NewsLinks is a collection of recent news items relating primarily to the California judicial branch. NewsLinks does not verify nor endorse the accuracy or fairness of the news items, and the views expressed in opinions, editorials, and commentaries are those of the writers only.

Assigned Judge Can’t Provide Legal Advice to Rotarians

August 16, 2019 | Metropolitan News-Enterprise
A retired judge who sometimes sits on assignment may not serve as a youth protection officer for the local Rotary International district, the Supreme Court Committee on Judicial Ethics Opinions said in an opinion posted yesterday, summarizing oral advice it previously rendered.

Deciding what was probably a stuck case, a divided Supreme Court limits warrantless searches of electronics as parole condition

August 15, 2019 | At the Lectern
The majority opinion by Justice Goodwin Liu (with Justices Mariano-Florentino Cuéllar, Leondra Kruger, and Groban concurring) holds requiring submission to warrantless searches of a defendant’s electronic devices does not pass the test when that condition is imposed on a burglary defendant who hadn’t used electronic devices to commit burglaries or in connection with any other illegal activities.

A New Push to Solve the Mystery of Low Numbers of Minority Law Clerks

August 15, 2019 | National Law Journal
California Supreme Court Justice Goodwin Liu, a former clerk to Supreme Court Justice Ruth Bader Ginsburg, has joined former judge and Federal Judicial Center director Jeremy Fogel, and the American Bar Foundation, to delve into the question and come up with positive solutions for judges, law students, professors and other players in the law clerk hiring process.

Sonoma County receives $5.76 million grant to boost alternatives to jail

August 15, 2019 | Santa Rosa Press Democrat
Presiding Judge Gary Nadler said the goal is to expand and improve pretrial release evaluations already in place to keep potentially dangerous people in custody while allowing others to get out, enabling them to maintain obligations to family and employers while awaiting the outcome of their cases.

Editorial: As we await bail reform vote, pilot plan a wise idea

August 15, 2019 | Los Angeles Daily News
“The projects aim to increase the safe and efficient release of arrestees before trial; use the least restrictive monitoring practices possible while protecting public safety and ensuring court appearances; validate and expand the use of risk assessment tools; and assess any bias,” according to a statement from the council, which oversees court operations.

Truckers express road rage over California bill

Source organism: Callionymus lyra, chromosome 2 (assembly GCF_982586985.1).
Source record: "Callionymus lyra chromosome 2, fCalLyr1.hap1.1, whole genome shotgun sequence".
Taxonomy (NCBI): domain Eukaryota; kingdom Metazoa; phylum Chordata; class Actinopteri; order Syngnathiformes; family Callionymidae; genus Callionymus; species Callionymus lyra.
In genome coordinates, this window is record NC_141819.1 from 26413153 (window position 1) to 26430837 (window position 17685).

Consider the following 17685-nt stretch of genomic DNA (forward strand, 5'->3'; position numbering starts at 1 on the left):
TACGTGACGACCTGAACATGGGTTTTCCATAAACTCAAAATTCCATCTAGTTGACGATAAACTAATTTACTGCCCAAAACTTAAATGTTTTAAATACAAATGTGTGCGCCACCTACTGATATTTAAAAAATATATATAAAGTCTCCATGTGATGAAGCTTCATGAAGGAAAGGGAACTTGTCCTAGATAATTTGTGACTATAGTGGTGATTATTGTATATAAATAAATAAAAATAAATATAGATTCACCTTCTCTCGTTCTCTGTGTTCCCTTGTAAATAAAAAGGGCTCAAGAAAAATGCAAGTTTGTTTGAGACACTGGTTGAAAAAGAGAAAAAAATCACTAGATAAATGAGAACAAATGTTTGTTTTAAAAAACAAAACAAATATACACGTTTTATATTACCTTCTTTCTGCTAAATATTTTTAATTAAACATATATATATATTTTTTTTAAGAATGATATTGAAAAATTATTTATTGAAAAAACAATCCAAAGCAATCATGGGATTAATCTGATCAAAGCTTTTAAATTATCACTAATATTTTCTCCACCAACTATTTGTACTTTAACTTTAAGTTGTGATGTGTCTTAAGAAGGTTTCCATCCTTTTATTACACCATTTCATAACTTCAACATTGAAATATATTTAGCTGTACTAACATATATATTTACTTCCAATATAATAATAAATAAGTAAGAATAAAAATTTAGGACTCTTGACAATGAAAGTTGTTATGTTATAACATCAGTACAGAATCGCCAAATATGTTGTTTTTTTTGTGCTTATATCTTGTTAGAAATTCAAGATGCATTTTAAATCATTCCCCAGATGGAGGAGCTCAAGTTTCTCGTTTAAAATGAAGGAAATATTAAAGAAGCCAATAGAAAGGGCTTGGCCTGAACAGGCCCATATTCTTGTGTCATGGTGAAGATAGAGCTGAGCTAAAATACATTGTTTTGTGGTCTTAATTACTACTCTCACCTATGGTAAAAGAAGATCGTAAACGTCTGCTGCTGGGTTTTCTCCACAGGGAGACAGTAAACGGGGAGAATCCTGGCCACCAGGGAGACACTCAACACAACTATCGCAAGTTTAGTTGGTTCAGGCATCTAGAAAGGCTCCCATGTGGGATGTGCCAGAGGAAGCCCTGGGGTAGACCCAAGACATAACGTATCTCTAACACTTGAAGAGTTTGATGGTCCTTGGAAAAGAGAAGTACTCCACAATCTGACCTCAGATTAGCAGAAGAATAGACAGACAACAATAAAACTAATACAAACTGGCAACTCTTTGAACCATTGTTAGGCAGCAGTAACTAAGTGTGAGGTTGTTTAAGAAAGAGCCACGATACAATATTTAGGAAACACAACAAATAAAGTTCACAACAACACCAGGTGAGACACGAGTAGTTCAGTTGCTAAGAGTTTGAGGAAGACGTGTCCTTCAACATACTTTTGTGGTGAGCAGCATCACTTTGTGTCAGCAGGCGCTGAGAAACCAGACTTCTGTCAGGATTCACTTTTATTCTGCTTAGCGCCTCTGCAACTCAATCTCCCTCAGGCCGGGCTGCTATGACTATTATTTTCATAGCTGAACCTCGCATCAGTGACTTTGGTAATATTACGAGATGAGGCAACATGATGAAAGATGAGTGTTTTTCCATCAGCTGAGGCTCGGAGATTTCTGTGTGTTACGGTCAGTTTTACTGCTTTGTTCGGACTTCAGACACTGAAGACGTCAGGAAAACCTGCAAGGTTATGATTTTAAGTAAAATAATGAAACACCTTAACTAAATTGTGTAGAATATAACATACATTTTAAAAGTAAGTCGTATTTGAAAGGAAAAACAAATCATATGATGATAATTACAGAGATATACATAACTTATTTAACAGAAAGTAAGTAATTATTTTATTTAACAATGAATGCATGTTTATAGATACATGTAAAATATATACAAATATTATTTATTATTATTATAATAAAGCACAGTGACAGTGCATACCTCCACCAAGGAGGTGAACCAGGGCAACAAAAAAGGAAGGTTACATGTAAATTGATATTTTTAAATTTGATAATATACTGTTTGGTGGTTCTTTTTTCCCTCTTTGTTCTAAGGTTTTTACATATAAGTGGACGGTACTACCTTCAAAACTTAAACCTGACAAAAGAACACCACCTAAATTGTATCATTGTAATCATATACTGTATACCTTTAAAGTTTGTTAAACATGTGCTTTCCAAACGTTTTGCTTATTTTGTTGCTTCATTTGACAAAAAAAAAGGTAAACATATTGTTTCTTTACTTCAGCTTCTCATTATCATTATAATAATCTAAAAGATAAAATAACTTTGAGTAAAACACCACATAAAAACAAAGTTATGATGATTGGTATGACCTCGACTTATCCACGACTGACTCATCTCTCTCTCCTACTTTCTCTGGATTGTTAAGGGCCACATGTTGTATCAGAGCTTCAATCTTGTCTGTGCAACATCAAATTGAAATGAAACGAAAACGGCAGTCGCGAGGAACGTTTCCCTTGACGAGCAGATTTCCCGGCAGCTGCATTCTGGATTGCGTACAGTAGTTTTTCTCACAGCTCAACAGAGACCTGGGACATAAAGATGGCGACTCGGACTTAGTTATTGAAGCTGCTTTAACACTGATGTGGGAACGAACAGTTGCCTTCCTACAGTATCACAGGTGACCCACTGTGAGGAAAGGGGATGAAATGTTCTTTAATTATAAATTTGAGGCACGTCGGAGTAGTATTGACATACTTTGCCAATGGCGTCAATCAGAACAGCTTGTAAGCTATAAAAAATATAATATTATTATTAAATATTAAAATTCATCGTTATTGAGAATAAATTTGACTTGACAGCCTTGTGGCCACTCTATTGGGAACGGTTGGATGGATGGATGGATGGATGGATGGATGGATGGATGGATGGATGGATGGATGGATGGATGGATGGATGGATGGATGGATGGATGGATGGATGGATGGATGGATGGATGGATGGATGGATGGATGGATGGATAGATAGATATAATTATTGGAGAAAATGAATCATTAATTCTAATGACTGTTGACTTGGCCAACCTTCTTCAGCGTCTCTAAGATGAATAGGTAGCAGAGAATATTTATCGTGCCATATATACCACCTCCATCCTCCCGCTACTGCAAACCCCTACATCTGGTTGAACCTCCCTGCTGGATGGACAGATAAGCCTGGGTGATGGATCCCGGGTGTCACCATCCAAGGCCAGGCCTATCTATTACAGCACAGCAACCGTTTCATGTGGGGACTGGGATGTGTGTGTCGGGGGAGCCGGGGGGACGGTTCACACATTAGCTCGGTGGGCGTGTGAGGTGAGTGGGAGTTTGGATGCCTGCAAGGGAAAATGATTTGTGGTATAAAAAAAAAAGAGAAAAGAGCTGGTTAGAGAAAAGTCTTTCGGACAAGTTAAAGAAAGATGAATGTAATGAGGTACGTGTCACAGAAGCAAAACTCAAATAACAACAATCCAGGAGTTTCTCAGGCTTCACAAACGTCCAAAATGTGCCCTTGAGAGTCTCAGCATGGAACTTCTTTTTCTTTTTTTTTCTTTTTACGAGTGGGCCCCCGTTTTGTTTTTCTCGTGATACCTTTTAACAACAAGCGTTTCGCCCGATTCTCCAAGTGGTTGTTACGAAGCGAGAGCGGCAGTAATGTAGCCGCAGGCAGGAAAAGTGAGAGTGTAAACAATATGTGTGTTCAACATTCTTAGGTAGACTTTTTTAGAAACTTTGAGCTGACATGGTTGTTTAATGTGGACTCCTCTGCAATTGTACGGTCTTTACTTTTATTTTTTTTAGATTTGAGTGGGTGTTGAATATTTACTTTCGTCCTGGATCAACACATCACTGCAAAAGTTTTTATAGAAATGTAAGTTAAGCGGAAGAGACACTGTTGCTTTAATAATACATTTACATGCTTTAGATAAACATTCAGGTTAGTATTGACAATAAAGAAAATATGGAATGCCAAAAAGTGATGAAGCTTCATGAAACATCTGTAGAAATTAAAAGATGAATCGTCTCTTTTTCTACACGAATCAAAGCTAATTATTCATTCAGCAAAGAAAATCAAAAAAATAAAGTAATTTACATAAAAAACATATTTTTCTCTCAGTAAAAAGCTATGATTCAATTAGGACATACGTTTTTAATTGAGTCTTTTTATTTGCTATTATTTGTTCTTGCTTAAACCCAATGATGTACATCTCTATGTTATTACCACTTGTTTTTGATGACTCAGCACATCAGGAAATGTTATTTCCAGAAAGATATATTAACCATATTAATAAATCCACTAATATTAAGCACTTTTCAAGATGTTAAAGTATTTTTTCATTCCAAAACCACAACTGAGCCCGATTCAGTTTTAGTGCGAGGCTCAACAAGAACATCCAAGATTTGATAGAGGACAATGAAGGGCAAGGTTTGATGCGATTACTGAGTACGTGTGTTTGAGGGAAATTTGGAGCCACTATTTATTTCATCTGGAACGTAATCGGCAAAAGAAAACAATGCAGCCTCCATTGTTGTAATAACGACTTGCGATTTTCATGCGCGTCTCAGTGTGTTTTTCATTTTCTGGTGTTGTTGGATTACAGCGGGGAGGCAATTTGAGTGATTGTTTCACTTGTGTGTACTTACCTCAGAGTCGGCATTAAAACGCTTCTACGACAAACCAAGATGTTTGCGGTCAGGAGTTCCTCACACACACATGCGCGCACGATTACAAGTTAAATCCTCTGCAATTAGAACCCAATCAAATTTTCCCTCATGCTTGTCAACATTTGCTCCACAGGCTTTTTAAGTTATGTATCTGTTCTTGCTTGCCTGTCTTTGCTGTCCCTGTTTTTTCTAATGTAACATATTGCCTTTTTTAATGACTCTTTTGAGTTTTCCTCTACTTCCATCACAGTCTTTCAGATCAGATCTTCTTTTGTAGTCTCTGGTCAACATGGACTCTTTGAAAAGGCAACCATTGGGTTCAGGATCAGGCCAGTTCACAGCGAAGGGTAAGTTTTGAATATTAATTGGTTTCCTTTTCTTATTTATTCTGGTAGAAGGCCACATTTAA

August 15, 2019 | KCRA
On Tuesday, dozens of independent truckers who own and operate their own rigs drove around the Capitol in a street protest against AB 5. Those truckers said the bill would take away their flexibility to work when they want – and where they want – and threaten their ability to make a living.

Judicial Profile: San Diego County Judge Loren Freestone

August 16, 2019 | Daily Journal
(Subscription required) “Most of what we did on the level of lawyers rises and falls on the level of preparation. And I think the same can be said about judges. So I try and be the most prepared that I can be. It helps focus the issues and also helps the litigants know that you care about what’s coming before the court,” Freestone said.

Supreme Court Committee Issues Advice About Serving as a Rotary Officer

August 15, 2019 | California Courts Newsroom
"As well-meaning as protecting Rotary youths might be, judges can't give legal advice or allow their title to benefit others, and this includes retired judges in the Temporary Assigned Judges Program," said committee chair Justice Ronald B. Robie.

Tulare County Probation Department is growing with 11 new positions to be filled

August 15, 2019 | Visalia Times Delta
The expansion follows a recent California Judicial Council allocation for $75 million to 16 pretrial programs across courts statewide. Tulare County received a $3.7 million piece of the pie to expand its current pretrial risk assessment program, which depends heavily on probation officers.

Appellate Division Must Appoint Counsel for Indigent Defendant

August 15, 2019 | Metropolitan News-Enterprise
“The point of a defendant having appointed counsel in the trial court is that the defendant established indigency and is not required to establish it a second time in the appellate division,” Miller wrote. “Not having to go through a second process of establishing indigency permits appeals to proceed in an efficient manner.”